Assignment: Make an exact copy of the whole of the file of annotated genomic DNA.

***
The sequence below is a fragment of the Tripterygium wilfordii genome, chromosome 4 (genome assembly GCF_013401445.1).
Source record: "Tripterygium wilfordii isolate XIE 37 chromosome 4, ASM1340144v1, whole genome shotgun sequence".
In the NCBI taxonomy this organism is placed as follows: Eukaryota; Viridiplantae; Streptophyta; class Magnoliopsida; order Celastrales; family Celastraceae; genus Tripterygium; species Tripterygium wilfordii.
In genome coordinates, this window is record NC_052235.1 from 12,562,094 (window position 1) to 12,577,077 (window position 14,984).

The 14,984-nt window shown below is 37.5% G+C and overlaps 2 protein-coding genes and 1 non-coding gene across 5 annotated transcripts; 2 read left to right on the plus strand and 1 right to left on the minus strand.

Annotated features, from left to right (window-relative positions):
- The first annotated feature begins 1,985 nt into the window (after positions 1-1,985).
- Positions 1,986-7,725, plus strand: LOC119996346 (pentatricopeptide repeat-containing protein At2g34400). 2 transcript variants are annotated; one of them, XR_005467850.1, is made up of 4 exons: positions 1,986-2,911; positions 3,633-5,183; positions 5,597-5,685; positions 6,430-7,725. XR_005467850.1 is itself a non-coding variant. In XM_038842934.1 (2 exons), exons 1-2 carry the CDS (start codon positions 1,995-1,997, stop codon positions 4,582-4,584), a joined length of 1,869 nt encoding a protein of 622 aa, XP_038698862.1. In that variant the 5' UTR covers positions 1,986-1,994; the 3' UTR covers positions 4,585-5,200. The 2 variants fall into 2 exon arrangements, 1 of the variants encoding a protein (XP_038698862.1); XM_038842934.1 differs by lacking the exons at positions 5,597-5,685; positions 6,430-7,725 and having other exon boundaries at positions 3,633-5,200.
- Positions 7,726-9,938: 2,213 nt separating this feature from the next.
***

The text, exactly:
The sequence below is a fragment of the Tripterygium wilfordii genome, chromosome 4 (genome assembly GCF_013401445.1).
Source record: "Tripterygium wilfordii isolate XIE 37 chromosome 4, ASM1340144v1, whole genome shotgun sequence".
In the NCBI taxonomy this organism is placed as follows: Eukaryota; Viridiplantae; Streptophyta; class Magnoliopsida; order Celastrales; family Celastraceae; genus Tripterygium; species Tripterygium wilfordii.
In genome coordinates, this window is record NC_052235.1 from 12,562,094 (window position 1) to 12,577,077 (window position 14,984).

The 14,984-nt window shown below is 37.5% G+C and overlaps 2 protein-coding genes and 1 non-coding gene across 5 annotated transcripts; 2 read left to right on the plus strand and 1 right to left on the minus strand.

Annotated features, from left to right (window-relative positions):
- The first annotated feature begins 1,985 nt into the window (after positions 1-1,985).
- Positions 1,986-7,725, plus strand: LOC119996346 (pentatricopeptide repeat-containing protein At2g34400). 2 transcript variants are annotated; one of them, XR_005467850.1, is made up of 4 exons: positions 1,986-2,911; positions 3,633-5,183; positions 5,597-5,685; positions 6,430-7,725. XR_005467850.1 is itself a non-coding variant. In XM_038842934.1 (2 exons), exons 1-2 carry the CDS (start codon positions 1,995-1,997, stop codon positions 4,582-4,584), a joined length of 1,869 nt encoding a protein of 622 aa, XP_038698862.1. In that variant the 5' UTR covers positions 1,986-1,994; the 3' UTR covers positions 4,585-5,200. The 2 variants fall into 2 exon arrangements, 1 of the variants encoding a protein (XP_038698862.1); XM_038842934.1 differs by lacking the exons at positions 5,597-5,685; positions 6,430-7,725 and having other exon boundaries at positions 3,633-5,200.
- Positions 7,726-9,938: 2,213 nt separating this feature from the next.